Knicks’ lack of energy during slump is most concerning
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The tree that grows in Manhattan is an apple tree.
No need to sugarcoat what we’re seeing. The Knicks haven’t just gone into a premature victory lap, they’ve gone into the full tuck position. All of the favorable work they so carefully crafted during a 9-0 stretch has been fully compromised and sabotaged by a 3-6 record across the next nine.
It wasn’t just that the Knicks sleepwalked through 80 percent of Thursday night’s disgraceful 111-106 loss to the young and promising but playing-out-the-string-this-season Magic in Orlando. And it wasn’t just that after spotting the Magic a 19-point lead in the third quarter they couldn’t put the Magic away after catching up after three.
It was this:
For a team that has been defined by urgency all season, a team that has been mostly resistant to extended slumps because their default position is to outwork their problems and to tend to the daily details of the long season, there was a troubling lack of passion and energy.
Want to blame the back-to-back, this game coupled with the 127-120 loss in Miami on Wednesday? Want to blame the absence of Jalen Brunson, who missed his 10th game of the year with a banged-up right wrist?
That’s your right.
But it’s also missing the point. At a time of the year when the Knicks need to be treating every game like a mini-playoff game, they are now on a three-game losing streak, two of those losses (Thursday and Monday’s loss at home to Minnesota) against inferior teams who took enormous leads too insurmountable for the Knicks to overcome.
“Right now,” Knicks coach Tom Thibodeau said, “we’re out of sorts.”
The fact is, the Knicks not only put themselves in position to dream big dreams with the way they played through the start of this month; they also put themselves in position to make the disappointment of not fulfilling that manifest destiny far more profound. The Knicks have picked the worst time of the year to go sideways.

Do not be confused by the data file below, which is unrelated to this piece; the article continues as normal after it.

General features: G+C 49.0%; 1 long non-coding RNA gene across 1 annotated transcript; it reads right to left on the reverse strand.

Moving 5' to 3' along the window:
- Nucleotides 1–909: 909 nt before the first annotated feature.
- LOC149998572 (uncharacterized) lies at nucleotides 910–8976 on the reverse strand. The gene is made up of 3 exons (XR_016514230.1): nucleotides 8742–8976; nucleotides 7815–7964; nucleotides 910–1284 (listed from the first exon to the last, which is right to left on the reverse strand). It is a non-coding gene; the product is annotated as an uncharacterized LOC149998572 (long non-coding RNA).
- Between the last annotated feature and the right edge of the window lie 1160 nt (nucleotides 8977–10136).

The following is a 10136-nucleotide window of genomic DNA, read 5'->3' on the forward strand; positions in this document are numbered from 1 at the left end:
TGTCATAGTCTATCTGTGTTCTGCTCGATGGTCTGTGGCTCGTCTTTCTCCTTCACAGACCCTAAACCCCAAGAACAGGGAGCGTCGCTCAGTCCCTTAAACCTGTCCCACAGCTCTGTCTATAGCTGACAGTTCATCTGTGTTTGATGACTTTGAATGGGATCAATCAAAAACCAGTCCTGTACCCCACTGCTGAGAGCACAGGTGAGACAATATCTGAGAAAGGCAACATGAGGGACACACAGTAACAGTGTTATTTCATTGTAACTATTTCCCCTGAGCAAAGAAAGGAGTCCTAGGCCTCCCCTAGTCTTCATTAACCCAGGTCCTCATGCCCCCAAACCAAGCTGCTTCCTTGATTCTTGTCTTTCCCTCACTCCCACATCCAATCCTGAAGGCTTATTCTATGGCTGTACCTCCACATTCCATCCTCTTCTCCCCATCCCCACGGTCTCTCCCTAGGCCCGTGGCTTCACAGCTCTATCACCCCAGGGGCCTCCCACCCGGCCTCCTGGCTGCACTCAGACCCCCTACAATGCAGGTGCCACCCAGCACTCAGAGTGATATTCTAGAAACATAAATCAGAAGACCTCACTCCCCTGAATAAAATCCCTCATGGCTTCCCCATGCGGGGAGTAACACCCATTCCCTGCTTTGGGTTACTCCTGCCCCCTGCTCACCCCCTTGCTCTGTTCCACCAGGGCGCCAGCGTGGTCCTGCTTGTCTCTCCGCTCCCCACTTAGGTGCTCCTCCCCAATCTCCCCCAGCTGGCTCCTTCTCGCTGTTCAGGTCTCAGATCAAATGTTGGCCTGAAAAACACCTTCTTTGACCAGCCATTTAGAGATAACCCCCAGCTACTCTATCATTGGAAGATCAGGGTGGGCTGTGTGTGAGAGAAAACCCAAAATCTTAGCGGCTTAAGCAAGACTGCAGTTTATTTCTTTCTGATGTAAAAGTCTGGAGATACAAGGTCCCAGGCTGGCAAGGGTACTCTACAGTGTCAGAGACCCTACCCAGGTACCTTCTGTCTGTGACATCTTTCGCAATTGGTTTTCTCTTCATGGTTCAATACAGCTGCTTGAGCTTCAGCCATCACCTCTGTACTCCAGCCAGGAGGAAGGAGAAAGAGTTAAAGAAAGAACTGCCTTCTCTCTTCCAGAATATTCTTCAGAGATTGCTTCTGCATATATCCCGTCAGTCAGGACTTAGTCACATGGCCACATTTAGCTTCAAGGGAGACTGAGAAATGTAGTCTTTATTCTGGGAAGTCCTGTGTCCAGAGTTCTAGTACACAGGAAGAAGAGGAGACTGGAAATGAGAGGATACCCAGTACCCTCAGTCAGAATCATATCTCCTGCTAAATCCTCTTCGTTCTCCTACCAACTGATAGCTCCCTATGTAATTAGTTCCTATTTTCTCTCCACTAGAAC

Let’s say it even simpler:
They’ve picked the worst time of the year to start playing their worst ball of the year. Their best player, Brunson, now has a hell of a time staying on the floor. Their All-Star, Julius Randle, continues to show a disturbing lack of composure, picking up a technical for the third straight game and compounding the sin by screaming at Immanuel Quickley, who was trying to save him from his 11th T of the season.
Suddenly, somehow, the Knicks must now point to Monday’s game against the Rockets back home at the Garden and define it as a must-win. Between now and then, the Heat and the Nets will tangle with each other meaning one of them is going to inch closer to the Knicks; on Thursday the Knicks received an enormous break when the Nets somehow gagged away a game to the Cavaliers in Brooklyn.
But they can’t rely exclusively on the kindness of strangers forever.
They need to find their mojo and their swagger again. There are seven games left in the season and, thanks to the Nets’ largesse, they still control their own destiny. But they not only have to play better. They need to play harder. They need to play with an edge and an urgency that defined the season’s first 72 games and have been AWOL the last three.
“We have to do everything a lot better,” Thibodeau said.
It was about 15 minutes ago that the Knicks allowed you to ponder the possibility of taking aim at the Cavaliers sitting in the No. 4 position in the East, and they snuck as close as a game and a half behind Cleveland. But that train has officially left the station. The Knicks need to defend No. 5, and that means getting back to a winning place.
It starts Monday against the woeful Rockets, and on Wednesday they will greet the Heat at the Garden in a game that may well define the season. Right now this is just an ill-timed slump. It isn’t a free fall. Yet.
“We have to do better and we know that,” Thibodeau said. “We have to do everything a lot better.”
He isn’t wrong. At all.